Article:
Lott noted that Obama’s Interior Department just issued new administrative rules that threatened the use of public lands for recreational shooting. The language of the new regulations reads in part: 

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Kagan, Sotomayor, Ginsburg, and the 4th Amendment

Stylized arrest.

Image via Wikipedia

When the U.S. Supreme Court agreed to hear oral arguments on a Fourth Amendment case decided by the Kentucky Supreme Court (Kentucky v. King), alarm bells went off. Under the Fourth Amendment, as readers are no doubt aware, “the right of the people to be secure in their persons, houses, papers, and effects, against unreasonable searches and seizures, shall not be violated, and no Warrants shall issue, but upon probable cause, supported by Oath or affirmation, and particularly describing the place to be searched, and the persons or things to be seized.”

But what if police pick the wrong house, pound on the door loudly, announce that “This is the police!” and then, smelling pot, break down the door without a warrant and arrest the homeowner for violating local drug laws?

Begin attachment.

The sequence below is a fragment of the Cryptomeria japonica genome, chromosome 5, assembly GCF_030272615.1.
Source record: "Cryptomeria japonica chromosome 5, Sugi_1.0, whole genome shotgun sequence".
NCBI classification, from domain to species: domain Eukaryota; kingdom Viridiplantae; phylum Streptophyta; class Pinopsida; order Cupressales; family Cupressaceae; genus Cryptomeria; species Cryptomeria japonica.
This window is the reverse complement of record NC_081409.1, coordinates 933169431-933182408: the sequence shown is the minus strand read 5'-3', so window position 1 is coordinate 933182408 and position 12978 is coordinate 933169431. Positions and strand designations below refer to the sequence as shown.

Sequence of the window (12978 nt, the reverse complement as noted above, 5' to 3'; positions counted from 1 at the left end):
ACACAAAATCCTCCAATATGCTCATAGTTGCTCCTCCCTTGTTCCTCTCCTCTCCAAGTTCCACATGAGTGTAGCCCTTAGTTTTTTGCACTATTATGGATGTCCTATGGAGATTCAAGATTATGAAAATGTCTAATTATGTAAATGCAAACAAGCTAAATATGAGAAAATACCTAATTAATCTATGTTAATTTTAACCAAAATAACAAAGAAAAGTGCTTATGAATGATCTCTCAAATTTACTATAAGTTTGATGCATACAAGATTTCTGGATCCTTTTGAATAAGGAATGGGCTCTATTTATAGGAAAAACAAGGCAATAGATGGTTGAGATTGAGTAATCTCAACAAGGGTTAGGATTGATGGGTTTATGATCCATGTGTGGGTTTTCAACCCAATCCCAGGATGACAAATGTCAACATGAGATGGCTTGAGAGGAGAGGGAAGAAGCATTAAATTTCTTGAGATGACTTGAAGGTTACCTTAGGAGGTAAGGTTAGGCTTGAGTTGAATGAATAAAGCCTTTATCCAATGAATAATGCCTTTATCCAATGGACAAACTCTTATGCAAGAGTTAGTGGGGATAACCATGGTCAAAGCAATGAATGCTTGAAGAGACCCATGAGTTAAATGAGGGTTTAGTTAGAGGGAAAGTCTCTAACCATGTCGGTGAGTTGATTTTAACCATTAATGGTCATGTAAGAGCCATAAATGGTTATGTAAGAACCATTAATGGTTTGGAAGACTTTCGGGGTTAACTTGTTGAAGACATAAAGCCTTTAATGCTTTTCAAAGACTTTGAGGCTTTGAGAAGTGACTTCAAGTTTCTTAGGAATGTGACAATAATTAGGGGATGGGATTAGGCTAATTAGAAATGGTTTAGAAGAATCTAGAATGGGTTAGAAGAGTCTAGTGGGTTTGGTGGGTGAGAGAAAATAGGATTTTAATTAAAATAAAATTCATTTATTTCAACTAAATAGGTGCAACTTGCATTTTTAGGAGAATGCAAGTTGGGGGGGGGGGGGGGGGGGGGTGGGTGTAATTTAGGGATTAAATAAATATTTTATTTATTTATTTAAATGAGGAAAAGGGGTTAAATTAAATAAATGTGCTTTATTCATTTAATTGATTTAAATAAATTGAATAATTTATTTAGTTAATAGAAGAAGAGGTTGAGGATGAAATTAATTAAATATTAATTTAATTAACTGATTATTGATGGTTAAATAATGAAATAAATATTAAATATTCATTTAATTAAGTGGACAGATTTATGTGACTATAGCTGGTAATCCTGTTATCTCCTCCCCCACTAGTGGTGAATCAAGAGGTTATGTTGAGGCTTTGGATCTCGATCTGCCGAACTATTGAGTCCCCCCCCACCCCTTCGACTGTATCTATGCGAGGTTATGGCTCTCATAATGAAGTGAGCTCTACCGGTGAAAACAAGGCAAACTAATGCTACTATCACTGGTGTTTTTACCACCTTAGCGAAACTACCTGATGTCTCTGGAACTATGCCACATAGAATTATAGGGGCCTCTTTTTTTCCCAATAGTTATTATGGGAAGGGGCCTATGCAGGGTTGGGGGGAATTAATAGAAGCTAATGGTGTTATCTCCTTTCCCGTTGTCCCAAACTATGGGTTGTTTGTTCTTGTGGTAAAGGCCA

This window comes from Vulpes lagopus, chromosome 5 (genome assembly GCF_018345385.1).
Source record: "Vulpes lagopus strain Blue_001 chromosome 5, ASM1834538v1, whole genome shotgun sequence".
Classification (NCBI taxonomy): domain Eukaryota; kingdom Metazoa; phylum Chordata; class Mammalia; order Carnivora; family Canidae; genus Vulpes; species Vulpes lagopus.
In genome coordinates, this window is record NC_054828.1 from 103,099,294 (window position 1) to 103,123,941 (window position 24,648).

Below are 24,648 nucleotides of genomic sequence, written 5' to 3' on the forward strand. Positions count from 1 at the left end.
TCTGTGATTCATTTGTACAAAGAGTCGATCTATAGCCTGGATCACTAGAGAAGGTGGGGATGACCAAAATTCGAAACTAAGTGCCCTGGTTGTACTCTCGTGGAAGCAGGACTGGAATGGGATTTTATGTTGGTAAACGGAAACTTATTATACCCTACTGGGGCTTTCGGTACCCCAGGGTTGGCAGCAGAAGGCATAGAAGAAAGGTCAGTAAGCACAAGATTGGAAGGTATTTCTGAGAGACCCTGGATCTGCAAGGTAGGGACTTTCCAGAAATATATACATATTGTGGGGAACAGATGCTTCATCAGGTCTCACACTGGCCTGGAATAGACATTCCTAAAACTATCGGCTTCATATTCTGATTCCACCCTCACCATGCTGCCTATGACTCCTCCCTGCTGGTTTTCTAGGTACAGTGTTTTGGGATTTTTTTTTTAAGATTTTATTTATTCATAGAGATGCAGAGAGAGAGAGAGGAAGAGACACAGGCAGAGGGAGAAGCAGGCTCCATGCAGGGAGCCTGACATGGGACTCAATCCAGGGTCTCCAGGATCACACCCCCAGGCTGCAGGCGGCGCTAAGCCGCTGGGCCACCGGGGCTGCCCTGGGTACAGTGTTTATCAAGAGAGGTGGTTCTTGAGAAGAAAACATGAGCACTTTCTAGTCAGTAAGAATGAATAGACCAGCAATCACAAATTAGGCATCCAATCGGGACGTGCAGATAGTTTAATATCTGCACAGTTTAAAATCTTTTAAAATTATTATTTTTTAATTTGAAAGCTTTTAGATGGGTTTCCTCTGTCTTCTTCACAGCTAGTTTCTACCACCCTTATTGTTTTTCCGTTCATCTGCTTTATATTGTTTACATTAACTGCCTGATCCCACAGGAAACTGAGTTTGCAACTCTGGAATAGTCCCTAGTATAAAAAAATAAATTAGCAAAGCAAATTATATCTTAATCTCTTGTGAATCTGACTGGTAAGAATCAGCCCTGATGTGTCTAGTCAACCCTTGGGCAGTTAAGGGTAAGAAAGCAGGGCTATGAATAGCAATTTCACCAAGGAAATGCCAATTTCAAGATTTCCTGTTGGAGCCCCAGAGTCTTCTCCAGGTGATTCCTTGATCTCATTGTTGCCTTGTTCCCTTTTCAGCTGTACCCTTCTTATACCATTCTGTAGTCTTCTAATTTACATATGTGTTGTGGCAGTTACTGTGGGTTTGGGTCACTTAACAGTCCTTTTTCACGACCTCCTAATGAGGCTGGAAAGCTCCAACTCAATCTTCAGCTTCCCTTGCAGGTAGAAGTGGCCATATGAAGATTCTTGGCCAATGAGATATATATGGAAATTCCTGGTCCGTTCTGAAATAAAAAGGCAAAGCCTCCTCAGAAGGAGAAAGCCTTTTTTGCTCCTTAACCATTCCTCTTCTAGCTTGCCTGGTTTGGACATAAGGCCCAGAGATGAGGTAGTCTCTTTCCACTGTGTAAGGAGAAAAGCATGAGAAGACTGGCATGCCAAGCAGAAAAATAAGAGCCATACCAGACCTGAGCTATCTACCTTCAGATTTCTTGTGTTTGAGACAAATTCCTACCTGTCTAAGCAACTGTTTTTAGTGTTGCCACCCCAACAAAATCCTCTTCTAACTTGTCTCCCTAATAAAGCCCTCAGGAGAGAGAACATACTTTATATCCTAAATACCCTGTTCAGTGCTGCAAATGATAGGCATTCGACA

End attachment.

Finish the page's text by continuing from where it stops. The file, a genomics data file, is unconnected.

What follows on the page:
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Amtrack, Guns, and Sausage

An Amtrak train on the NEC in NJ, as seen from...

When congressional negotiators agreed to a final version of a transportation bill, it included an amendment to allow Amtrak passengers to take their guns with them—unloaded, locked, and only in their checked baggage.

While only a small skirmish in the long war against the right of citizens to “keep and bear arms” under the Second Amendment, the process by which this amendment was added is worth examining as a microcosm of “representative government” in action.

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Many of the articles on Light from the Right first appeared on either The New American or the McAlvany Intelligence Advisor.
Copyright © 2018 Bob Adelmann